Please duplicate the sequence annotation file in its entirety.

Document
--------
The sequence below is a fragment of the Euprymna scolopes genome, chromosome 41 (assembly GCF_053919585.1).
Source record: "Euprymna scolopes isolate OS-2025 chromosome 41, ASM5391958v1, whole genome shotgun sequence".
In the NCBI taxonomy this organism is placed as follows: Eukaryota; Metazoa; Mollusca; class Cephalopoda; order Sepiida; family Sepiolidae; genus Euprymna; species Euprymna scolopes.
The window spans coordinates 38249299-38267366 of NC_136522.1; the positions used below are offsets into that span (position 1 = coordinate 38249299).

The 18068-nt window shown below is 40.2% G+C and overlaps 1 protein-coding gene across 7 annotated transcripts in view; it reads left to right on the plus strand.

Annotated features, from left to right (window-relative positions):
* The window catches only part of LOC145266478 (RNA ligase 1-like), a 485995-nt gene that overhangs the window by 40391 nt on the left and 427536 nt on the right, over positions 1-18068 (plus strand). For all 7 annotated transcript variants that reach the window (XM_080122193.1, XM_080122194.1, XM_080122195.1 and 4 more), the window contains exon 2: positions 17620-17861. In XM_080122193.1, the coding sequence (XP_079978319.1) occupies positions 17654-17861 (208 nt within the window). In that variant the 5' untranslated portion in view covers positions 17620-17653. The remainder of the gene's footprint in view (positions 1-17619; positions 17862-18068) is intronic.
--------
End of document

The sequence below is a fragment of the Euprymna scolopes genome, chromosome 41 (assembly GCF_053919585.1).
Source record: "Euprymna scolopes isolate OS-2025 chromosome 41, ASM5391958v1, whole genome shotgun sequence".
In the NCBI taxonomy this organism is placed as follows: Eukaryota; Metazoa; Mollusca; class Cephalopoda; order Sepiida; family Sepiolidae; genus Euprymna; species Euprymna scolopes.
The window spans coordinates 38249299-38267366 of NC_136522.1; the positions used below are offsets into that span (position 1 = coordinate 38249299).

The 18068-nt window shown below is 40.2% G+C and overlaps 1 protein-coding gene across 7 annotated transcripts in view; it reads left to right on the plus strand.

Annotated features, from left to right (window-relative positions):
* The window catches only part of LOC145266478 (RNA ligase 1-like), a 485995-nt gene that overhangs the window by 40391 nt on the left and 427536 nt on the right, over positions 1-18068 (plus strand). For all 7 annotated transcript variants that reach the window (XM_080122193.1, XM_080122194.1, XM_080122195.1 and 4 more), the window contains exon 2: positions 17620-17861. In XM_080122193.1, the coding sequence (XP_079978319.1) occupies positions 17654-17861 (208 nt within the window). In that variant the 5' untranslated portion in view covers positions 17620-17653. The remainder of the gene's footprint in view (positions 1-17619; positions 17862-18068) is intronic.